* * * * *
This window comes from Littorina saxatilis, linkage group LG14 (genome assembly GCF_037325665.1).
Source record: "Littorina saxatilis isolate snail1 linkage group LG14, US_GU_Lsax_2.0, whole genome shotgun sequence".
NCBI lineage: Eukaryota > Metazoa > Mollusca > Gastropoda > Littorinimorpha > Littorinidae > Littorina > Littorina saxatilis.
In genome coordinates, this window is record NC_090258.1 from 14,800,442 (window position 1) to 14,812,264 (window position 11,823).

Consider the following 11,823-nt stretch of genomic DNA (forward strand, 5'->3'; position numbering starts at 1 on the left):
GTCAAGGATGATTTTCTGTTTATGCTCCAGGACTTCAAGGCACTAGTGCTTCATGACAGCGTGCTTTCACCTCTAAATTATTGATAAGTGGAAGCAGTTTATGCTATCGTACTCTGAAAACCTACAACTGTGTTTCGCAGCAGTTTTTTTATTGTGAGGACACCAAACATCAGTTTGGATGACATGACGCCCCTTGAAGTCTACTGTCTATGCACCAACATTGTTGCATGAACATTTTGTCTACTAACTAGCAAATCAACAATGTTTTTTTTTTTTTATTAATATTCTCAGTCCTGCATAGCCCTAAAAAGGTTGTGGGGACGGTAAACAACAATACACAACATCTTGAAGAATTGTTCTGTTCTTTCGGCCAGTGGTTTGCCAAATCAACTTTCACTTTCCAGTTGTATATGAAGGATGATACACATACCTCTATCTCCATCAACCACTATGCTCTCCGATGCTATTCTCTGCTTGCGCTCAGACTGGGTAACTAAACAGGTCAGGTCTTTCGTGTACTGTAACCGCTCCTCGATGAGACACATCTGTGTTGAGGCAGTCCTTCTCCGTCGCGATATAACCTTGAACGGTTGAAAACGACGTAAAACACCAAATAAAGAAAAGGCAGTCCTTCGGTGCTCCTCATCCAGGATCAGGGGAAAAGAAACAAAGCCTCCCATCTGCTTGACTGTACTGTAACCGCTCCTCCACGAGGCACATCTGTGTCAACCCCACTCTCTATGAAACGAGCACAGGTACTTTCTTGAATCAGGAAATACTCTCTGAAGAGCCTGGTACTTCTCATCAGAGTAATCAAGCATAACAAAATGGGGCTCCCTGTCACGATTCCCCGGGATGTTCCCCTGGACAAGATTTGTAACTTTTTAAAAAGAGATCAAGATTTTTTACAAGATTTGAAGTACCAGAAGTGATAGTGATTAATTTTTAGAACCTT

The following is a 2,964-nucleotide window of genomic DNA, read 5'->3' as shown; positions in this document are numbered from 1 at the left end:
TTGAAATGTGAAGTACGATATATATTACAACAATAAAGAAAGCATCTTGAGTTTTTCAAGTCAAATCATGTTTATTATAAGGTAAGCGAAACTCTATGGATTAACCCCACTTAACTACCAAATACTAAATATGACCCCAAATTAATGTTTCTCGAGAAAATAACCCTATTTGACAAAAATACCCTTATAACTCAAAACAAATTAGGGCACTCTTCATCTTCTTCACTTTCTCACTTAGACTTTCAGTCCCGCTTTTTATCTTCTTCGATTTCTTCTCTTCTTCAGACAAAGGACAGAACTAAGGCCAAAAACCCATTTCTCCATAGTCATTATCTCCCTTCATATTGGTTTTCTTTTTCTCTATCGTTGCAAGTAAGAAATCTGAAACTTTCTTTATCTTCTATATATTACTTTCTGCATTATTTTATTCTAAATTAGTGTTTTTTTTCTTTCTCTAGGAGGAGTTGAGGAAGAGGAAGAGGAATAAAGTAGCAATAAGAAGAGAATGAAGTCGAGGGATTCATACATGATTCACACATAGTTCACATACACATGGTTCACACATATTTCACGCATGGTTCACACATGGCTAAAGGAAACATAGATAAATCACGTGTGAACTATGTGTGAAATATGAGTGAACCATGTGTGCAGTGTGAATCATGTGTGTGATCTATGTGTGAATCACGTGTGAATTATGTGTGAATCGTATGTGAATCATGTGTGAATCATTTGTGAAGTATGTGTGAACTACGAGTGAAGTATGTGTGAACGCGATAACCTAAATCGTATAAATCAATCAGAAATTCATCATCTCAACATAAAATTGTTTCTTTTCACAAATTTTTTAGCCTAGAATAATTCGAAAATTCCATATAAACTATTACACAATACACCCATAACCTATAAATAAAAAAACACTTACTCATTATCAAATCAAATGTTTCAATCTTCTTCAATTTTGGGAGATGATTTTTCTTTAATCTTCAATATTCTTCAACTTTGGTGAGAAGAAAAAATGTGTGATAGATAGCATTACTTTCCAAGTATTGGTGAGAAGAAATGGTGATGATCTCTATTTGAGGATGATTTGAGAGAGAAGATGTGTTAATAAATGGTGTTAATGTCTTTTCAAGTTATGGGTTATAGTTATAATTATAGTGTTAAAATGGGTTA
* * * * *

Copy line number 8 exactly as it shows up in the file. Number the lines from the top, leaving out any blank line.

TTGAAATGTGAAGTACGATATATATTACAACAATAAAGAAAGCATCTTGAGTTTTTCAAGTCAAATCATGTTTATTATAAGGTAAGCGAAACTCTATGGATTAACCCCACTTAACTACCAAATACTAAATATGACCCCAAATTAATGTTTCTCGAGAAAATAACCCTATTTGACAAAAATACCCTTATAACTCAAAACAAATTAGGGCACTCTTCATCTTCTTCACTTTCTCACTTAGACTTTCAGTCCCGCTTTTTATCTTCTTCGATTTCTTCTCTTCTTCAGACAAAGGACAGAACTAAGGCCAAAAACCCATTTCTCCATAGTCATTATCTCCCTTCATATTGGTTTTCTTTTTCTCTATCGTTGCAAGTAAGAAATCTGAAACTTTCTTTATCTTCTATATATTACTTTCTGCATTATTTTATTCTAAATTAGTGTTTTTTTTCTTTCTCTAGGAGGAGTTGAGGAAGAGGAAGAGGAATAAAGTAGCAATAAGAAGAGAATGAAGTCGAGGGATTCATACATGATTCACACATAGTTCACATACACATGGTTCACACATATTTCACGCATGGTTCACACATGGCTAAAGGAAACATAGATAAATCACGTGTGAACTATGTGTGAAATATGAGTGAACCATGTGTGCAGTGTGAATCATGTGTGTGATCTATGTGTGAATCACGTGTGAATTATGTGTGAATCGTATGTGAATCATGTGTGAATCATTTGTGAAGTATGTGTGAACTACGAGTGAAGTATGTGTGAACGCGATAACCTAAATCGTATAAATCAATCAGAAATTCATCATCTCAACATAAAATTGTTTCTTTTCACAAATTTTTTAGCCTAGAATAATTCGAAAATTCCATATAAACTATTACACAATACACCCATAACCTATAAATAAAAAAACACTTACTCATTATCAAATCAAATGTTTCAATCTTCTTCAATTTTGGGAGATGATTTTTCTTTAATCTTCAATATTCTTCAACTTTGGTGAGAAGAAAAAATGTGTGATAGATAGCATTACTTTCCAAGTATTGGTGAGAAGAAATGGTGATGATCTCTATTTGAGGATGATTTGAGAGAGAAGATGTGTTAATAAATGGTGTTAATGTCTTTTCAAGTTATGGGTTATAGTTATAATTATAGTGTTAAAATGGGTTA